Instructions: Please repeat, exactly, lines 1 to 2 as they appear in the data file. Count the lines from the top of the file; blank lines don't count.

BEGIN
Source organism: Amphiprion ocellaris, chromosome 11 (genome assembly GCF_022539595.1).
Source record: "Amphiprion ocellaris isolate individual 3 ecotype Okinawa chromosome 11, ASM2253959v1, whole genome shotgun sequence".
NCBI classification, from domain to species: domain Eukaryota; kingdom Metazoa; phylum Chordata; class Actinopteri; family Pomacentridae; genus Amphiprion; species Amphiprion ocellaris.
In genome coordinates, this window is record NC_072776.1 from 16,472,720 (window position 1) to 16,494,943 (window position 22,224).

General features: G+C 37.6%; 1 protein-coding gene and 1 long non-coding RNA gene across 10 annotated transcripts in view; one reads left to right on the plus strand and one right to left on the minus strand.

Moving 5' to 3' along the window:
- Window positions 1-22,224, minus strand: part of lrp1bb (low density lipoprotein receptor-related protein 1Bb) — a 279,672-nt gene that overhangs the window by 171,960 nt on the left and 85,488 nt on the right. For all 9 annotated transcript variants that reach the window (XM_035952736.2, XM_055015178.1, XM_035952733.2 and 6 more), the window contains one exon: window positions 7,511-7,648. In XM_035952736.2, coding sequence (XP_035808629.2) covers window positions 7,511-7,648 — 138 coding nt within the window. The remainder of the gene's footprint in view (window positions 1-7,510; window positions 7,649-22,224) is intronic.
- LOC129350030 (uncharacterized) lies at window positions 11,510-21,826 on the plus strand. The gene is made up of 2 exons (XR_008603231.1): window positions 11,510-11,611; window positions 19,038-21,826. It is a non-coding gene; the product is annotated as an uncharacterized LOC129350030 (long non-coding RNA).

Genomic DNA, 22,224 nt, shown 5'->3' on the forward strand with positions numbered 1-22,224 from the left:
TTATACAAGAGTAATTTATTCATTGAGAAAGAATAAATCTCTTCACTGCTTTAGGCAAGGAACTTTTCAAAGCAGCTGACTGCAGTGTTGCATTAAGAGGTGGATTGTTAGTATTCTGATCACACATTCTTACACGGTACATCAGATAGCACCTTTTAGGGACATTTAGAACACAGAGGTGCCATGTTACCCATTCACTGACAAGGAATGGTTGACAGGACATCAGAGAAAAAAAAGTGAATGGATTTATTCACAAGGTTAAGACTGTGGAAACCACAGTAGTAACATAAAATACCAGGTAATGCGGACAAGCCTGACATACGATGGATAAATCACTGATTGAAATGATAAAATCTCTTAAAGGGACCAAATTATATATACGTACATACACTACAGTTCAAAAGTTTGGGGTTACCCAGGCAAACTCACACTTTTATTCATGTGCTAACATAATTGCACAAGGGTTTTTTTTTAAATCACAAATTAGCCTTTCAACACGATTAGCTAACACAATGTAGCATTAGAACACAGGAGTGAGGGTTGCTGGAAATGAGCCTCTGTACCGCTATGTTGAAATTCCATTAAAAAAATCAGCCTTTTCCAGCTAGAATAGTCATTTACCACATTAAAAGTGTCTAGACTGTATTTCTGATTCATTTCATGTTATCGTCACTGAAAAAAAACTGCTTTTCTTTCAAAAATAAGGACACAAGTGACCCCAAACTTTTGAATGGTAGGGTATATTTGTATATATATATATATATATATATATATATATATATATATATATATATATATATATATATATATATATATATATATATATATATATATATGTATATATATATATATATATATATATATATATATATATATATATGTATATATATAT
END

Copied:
Source organism: Amphiprion ocellaris, chromosome 11 (genome assembly GCF_022539595.1).
Source record: "Amphiprion ocellaris isolate individual 3 ecotype Okinawa chromosome 11, ASM2253959v1, whole genome shotgun sequence".